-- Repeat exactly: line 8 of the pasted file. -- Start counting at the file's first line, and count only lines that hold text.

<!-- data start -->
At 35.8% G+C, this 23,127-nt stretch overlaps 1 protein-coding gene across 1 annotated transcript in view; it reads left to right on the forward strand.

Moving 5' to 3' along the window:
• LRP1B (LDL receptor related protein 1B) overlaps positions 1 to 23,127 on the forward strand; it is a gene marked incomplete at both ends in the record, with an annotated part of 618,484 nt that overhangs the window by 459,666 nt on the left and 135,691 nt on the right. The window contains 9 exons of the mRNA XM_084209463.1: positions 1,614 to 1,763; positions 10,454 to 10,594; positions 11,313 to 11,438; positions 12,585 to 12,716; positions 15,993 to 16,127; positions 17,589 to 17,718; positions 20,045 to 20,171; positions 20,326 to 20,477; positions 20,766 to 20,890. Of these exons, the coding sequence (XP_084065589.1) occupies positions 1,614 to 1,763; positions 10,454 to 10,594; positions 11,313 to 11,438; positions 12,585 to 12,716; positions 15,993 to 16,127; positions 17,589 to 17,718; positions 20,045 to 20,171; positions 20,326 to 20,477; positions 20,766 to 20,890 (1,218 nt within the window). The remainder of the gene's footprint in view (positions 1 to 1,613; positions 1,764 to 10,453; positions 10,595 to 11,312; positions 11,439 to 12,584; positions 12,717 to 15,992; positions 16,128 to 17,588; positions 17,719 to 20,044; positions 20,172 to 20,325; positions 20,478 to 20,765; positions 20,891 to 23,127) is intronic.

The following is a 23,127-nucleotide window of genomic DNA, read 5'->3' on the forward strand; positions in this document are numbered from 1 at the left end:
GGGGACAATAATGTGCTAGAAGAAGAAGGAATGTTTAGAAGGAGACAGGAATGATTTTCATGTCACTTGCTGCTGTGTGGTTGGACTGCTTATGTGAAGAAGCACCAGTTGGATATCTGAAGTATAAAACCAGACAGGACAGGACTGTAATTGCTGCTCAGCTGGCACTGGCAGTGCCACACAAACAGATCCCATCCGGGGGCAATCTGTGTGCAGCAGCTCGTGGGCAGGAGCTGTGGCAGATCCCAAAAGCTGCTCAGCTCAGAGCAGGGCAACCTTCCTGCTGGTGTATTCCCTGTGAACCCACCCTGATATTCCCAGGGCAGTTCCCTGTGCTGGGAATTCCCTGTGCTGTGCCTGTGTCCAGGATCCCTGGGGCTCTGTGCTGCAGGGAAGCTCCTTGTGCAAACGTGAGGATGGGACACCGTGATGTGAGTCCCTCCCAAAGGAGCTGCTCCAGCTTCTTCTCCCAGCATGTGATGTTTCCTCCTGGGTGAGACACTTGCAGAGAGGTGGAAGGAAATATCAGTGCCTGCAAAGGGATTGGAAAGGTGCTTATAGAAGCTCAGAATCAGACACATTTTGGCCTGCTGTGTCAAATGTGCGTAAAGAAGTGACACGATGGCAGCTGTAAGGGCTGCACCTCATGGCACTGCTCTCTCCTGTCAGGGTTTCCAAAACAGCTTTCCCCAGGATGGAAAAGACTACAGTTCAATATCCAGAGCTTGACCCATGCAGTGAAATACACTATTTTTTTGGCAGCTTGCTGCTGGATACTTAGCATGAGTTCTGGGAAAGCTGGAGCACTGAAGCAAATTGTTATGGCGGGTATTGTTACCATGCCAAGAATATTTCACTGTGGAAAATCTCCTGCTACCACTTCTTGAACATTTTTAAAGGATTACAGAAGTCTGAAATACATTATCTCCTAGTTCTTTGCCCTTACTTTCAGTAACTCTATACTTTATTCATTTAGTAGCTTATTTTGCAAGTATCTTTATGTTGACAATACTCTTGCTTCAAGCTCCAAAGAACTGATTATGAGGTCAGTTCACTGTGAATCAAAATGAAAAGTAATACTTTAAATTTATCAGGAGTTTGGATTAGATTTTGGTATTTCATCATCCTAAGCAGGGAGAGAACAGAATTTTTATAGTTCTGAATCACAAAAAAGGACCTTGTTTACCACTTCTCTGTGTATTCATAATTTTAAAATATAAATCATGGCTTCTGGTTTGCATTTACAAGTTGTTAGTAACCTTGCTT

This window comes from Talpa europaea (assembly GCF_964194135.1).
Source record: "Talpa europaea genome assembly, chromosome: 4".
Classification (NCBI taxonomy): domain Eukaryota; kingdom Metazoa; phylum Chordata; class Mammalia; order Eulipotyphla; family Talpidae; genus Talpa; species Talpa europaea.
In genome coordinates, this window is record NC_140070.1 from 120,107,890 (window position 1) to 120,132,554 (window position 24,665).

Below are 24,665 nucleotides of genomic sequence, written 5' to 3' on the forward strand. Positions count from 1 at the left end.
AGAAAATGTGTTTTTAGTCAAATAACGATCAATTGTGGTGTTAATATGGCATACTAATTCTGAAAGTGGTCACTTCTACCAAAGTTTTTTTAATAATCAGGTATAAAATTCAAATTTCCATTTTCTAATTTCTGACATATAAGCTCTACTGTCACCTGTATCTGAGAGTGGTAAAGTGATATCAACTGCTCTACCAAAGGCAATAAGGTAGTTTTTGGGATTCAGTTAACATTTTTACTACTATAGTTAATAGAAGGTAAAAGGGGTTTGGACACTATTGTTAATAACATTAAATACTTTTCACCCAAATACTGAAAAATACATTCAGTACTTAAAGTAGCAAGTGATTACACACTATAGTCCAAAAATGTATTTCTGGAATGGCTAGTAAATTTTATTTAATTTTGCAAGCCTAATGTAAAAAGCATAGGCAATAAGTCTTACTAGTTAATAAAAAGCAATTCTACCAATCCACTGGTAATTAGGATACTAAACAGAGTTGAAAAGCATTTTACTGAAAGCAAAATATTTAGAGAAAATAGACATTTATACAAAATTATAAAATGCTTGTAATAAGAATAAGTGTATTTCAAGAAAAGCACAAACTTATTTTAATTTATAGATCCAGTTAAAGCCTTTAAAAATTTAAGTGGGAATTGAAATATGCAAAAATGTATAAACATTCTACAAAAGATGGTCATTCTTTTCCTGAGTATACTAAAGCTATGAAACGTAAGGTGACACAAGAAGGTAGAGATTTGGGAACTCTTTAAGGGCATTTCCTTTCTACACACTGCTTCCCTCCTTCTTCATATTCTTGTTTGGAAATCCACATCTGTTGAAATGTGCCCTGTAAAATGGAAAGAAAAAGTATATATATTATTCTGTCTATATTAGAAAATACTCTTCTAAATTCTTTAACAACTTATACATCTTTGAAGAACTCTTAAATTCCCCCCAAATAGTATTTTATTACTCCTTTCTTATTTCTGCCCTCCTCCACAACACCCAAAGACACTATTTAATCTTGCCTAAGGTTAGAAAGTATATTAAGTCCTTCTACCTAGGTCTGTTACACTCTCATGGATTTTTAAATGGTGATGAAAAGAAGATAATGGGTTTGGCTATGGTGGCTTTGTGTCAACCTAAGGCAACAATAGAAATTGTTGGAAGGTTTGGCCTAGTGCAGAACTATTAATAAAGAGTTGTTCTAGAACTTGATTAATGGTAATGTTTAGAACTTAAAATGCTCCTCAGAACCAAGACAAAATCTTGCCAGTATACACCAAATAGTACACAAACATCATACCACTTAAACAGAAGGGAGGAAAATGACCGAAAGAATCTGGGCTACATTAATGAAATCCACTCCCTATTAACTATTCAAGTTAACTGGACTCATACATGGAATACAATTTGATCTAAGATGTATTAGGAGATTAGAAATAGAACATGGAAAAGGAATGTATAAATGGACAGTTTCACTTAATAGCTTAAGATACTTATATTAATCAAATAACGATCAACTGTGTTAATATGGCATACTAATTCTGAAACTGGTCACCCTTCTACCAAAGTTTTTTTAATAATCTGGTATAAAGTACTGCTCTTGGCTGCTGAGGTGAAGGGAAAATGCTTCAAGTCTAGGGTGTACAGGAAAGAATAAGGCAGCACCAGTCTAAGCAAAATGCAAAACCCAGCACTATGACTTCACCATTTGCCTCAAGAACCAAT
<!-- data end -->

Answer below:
Classification (NCBI taxonomy): domain Eukaryota; kingdom Metazoa; phylum Chordata; class Mammalia; order Eulipotyphla; family Talpidae; genus Talpa; species Talpa europaea.